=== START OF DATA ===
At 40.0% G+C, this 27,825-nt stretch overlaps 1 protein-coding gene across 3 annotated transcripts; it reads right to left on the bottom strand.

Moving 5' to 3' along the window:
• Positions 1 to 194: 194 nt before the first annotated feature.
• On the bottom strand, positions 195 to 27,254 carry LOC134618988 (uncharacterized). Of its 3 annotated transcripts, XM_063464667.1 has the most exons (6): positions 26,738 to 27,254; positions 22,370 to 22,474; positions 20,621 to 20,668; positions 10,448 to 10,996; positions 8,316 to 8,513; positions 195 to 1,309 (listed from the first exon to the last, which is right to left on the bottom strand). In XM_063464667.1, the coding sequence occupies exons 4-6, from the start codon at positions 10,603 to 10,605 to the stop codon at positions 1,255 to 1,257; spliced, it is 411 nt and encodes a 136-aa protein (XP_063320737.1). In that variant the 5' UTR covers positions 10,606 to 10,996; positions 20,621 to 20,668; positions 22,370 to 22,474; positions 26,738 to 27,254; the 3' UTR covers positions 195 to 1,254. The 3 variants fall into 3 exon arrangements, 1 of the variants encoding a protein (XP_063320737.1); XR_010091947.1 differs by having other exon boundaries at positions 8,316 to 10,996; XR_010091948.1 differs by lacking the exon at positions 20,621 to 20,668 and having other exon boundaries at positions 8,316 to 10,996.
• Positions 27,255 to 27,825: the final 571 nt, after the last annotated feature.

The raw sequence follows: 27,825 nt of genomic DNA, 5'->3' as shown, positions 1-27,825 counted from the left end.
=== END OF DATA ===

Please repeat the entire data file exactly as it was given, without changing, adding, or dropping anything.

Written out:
At 40.0% G+C, this 27,825-nt stretch overlaps 1 protein-coding gene across 3 annotated transcripts; it reads right to left on the bottom strand.

Moving 5' to 3' along the window:
• Positions 1 to 194: 194 nt before the first annotated feature.
• On the bottom strand, positions 195 to 27,254 carry LOC134618988 (uncharacterized). Of its 3 annotated transcripts, XM_063464667.1 has the most exons (6): positions 26,738 to 27,254; positions 22,370 to 22,474; positions 20,621 to 20,668; positions 10,448 to 10,996; positions 8,316 to 8,513; positions 195 to 1,309 (listed from the first exon to the last, which is right to left on the bottom strand). In XM_063464667.1, the coding sequence occupies exons 4-6, from the start codon at positions 10,603 to 10,605 to the stop codon at positions 1,255 to 1,257; spliced, it is 411 nt and encodes a 136-aa protein (XP_063320737.1). In that variant the 5' UTR covers positions 10,606 to 10,996; positions 20,621 to 20,668; positions 22,370 to 22,474; positions 26,738 to 27,254; the 3' UTR covers positions 195 to 1,254. The 3 variants fall into 3 exon arrangements, 1 of the variants encoding a protein (XP_063320737.1); XR_010091947.1 differs by having other exon boundaries at positions 8,316 to 10,996; XR_010091948.1 differs by lacking the exon at positions 20,621 to 20,668 and having other exon boundaries at positions 8,316 to 10,996.
• Positions 27,255 to 27,825: the final 571 nt, after the last annotated feature.

The raw sequence follows: 27,825 nt of genomic DNA, 5'->3' as shown, positions 1-27,825 counted from the left end.